The analysis shows a variety of moving averages and oscillators, and an overall buy/sell score based on the combination of all the indicators. All the figures update live based on each new market tick.
The moving averages combine traditional calculations (EMA, SMA) with averages which are designed to respond more quickly to changes in price, and to track the current price more closely (Hull, Arnaud Legoux). The table is colour-coded based on whether the current price is above (bullish) or below (bearish) each moving average.
The oscillators track over-bought and over-sold conditions. For example, a value of 80+ on the Stochastic oscillator is traditionally regarded as an over-bought signal, and therefore bearish.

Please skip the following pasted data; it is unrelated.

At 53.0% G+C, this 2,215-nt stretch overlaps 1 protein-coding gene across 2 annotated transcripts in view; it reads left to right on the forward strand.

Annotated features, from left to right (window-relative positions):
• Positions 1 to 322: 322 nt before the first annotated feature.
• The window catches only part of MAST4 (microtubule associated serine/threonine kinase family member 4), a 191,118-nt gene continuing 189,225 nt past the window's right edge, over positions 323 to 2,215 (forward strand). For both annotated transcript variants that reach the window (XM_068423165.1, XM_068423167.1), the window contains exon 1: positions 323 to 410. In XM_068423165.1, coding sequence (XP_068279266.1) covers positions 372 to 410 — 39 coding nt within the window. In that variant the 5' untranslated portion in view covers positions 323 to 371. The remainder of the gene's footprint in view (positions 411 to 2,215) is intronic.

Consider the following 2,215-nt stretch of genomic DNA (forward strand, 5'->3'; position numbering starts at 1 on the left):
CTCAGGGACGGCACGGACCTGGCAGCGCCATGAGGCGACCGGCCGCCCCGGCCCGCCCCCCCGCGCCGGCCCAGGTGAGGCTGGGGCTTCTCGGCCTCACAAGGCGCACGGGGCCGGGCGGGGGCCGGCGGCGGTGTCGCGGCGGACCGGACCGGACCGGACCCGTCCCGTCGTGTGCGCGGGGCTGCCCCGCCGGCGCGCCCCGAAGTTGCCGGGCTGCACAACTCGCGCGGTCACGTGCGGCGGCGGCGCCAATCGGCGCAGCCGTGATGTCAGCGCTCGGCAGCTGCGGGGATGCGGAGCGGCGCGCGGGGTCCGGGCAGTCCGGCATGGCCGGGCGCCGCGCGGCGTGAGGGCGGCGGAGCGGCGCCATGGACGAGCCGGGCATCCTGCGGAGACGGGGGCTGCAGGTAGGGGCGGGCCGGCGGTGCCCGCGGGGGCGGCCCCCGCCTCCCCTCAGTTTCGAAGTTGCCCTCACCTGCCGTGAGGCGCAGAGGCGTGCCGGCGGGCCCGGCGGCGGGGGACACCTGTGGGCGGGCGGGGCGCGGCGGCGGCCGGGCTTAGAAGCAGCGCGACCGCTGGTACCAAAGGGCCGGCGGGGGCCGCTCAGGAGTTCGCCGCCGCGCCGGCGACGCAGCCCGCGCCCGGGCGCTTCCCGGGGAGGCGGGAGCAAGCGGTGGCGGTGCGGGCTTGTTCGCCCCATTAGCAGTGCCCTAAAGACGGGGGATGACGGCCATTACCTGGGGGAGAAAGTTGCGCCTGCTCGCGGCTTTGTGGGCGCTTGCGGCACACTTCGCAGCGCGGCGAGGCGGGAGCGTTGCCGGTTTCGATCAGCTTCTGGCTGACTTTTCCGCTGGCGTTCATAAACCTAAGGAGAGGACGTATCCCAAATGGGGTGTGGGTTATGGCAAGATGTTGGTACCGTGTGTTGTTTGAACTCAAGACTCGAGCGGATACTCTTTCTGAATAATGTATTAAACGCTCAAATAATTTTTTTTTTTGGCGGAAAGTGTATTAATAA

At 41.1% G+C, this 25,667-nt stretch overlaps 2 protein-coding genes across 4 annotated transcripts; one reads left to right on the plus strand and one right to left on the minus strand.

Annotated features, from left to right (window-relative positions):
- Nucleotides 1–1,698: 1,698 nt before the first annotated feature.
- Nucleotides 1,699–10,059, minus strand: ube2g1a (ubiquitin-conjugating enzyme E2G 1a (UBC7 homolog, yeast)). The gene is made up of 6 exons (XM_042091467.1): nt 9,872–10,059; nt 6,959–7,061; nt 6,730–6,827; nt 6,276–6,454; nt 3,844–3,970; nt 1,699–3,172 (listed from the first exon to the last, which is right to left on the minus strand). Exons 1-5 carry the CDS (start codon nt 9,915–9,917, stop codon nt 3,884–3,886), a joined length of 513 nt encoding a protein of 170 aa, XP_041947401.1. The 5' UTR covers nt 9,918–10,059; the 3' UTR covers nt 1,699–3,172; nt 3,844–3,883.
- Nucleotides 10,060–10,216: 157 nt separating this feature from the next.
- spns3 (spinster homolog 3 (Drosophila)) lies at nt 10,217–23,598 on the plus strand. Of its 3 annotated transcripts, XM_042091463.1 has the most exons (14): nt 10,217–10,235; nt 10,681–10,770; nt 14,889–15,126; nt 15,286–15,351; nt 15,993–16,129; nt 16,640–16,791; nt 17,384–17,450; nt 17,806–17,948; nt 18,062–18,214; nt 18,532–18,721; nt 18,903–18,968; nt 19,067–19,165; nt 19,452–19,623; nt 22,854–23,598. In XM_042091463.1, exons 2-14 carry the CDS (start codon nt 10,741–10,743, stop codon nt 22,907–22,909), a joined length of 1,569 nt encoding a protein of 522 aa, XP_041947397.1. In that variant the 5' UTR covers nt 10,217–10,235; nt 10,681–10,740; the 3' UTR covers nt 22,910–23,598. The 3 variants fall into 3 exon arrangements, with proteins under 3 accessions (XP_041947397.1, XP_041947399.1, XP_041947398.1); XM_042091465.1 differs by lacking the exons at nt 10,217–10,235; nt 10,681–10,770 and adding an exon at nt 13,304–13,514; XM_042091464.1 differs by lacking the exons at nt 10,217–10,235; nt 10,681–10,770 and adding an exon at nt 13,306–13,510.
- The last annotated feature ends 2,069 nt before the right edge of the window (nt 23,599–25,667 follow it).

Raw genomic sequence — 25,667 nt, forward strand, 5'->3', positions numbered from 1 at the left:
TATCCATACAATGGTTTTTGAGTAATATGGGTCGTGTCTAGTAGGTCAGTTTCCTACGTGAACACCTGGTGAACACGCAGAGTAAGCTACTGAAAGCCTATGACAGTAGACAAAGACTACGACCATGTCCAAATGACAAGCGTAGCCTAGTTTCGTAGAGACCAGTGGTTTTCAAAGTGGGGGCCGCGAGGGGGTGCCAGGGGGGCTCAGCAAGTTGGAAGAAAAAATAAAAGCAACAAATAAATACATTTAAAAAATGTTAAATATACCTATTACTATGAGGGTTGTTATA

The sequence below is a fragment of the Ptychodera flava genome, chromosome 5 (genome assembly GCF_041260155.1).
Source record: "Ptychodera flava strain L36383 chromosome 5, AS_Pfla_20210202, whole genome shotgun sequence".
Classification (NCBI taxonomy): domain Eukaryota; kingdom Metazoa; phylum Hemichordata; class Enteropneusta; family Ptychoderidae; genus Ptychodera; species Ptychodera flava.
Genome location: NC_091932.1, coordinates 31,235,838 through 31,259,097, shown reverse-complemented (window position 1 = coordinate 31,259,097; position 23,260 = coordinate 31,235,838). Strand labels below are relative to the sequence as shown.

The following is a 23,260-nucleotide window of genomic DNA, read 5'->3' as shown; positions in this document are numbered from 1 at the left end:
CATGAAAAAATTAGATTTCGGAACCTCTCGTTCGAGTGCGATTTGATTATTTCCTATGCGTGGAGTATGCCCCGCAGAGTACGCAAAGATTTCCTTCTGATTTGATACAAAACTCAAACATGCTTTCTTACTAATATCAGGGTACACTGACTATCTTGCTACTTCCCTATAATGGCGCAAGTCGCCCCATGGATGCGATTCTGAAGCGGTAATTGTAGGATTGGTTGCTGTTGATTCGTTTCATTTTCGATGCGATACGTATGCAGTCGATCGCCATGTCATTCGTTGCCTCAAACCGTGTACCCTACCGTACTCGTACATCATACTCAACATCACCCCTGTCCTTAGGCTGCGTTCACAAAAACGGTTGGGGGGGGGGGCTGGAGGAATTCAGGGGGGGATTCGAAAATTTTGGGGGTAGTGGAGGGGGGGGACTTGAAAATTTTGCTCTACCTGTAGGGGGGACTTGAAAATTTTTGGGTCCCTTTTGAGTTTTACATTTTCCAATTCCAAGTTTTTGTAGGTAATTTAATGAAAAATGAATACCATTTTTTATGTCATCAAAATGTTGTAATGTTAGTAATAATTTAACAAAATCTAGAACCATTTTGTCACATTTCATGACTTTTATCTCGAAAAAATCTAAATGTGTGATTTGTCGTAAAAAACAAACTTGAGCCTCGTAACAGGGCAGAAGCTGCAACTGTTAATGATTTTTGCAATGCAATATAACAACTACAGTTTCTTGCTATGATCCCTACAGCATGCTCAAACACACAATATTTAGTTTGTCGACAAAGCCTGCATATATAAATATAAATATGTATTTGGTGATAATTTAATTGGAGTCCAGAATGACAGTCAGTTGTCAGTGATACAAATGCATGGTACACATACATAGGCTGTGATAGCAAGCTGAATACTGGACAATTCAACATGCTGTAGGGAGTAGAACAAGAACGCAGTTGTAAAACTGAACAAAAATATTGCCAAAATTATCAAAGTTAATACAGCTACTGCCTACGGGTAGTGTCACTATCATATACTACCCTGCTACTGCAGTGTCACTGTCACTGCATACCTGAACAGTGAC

The technical analysis also shows daily pivot points using a variety of popular calculations. If the current price has breached a support level, then that is considered as bearish. Conversely, the analysis regards it as bullish if the price is above a resistance level.
You can change the periods which are used for moving averages, and for oscillators. Adding more moving averages will change their weight in the total score compared to the oscillators. Conversely, adding or removing oscillators will change their contribution to the overall score relative to the moving averages.
The EURJPY pair is the abbreviation of the Euro against the Japanese Yen. The Yen is a historically low-yielding currency, making an attractive vehicle to fund carry trades where traders borrow cheaply in JPY to buy higher-yielding currencies, including EUR. Investors tend to favor carry trades at times of optimism about global economic performance and stability; and avoiding them at times of market stress. This makes EUR/JPY sensitive to swings in broad-based market sentiment trends. The pair usually finds volatility in economic news related to the Eurozone debt crisis as well as the extraordinary anti-deflation policy efforts from the Bank of Japan that were introduced in 2013.